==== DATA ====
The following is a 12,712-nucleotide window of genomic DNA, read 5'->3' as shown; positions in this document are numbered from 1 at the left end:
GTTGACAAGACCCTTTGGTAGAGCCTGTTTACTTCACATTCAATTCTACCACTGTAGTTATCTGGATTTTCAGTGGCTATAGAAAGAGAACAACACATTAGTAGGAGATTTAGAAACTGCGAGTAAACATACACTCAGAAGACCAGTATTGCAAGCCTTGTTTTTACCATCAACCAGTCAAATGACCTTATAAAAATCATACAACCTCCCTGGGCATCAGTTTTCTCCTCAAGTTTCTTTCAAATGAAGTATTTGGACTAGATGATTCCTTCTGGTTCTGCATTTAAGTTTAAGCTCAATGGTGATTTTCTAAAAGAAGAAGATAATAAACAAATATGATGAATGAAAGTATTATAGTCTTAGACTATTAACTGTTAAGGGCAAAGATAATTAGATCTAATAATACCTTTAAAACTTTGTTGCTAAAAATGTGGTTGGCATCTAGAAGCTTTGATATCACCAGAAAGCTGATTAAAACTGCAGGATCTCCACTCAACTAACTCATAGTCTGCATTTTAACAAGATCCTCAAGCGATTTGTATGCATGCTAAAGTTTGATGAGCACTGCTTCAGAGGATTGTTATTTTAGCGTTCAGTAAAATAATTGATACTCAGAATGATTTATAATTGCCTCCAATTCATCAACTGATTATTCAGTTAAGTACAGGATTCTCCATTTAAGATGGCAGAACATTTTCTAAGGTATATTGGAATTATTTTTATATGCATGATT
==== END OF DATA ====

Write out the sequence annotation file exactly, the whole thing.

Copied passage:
The following is a 12,712-nucleotide window of genomic DNA, read 5'->3' as shown; positions in this document are numbered from 1 at the left end:
GTTGACAAGACCCTTTGGTAGAGCCTGTTTACTTCACATTCAATTCTACCACTGTAGTTATCTGGATTTTCAGTGGCTATAGAAAGAGAACAACACATTAGTAGGAGATTTAGAAACTGCGAGTAAACATACACTCAGAAGACCAGTATTGCAAGCCTTGTTTTTACCATCAACCAGTCAAATGACCTTATAAAAATCATACAACCTCCCTGGGCATCAGTTTTCTCCTCAAGTTTCTTTCAAATGAAGTATTTGGACTAGATGATTCCTTCTGGTTCTGCATTTAAGTTTAAGCTCAATGGTGATTTTCTAAAAGAAGAAGATAATAAACAAATATGATGAATGAAAGTATTATAGTCTTAGACTATTAACTGTTAAGGGCAAAGATAATTAGATCTAATAATACCTTTAAAACTTTGTTGCTAAAAATGTGGTTGGCATCTAGAAGCTTTGATATCACCAGAAAGCTGATTAAAACTGCAGGATCTCCACTCAACTAACTCATAGTCTGCATTTTAACAAGATCCTCAAGCGATTTGTATGCATGCTAAAGTTTGATGAGCACTGCTTCAGAGGATTGTTATTTTAGCGTTCAGTAAAATAATTGATACTCAGAATGATTTATAATTGCCTCCAATTCATCAACTGATTATTCAGTTAAGTACAGGATTCTCCATTTAAGATGGCAGAACATTTTCTAAGGTATATTGGAATTATTTTTATATGCATGATT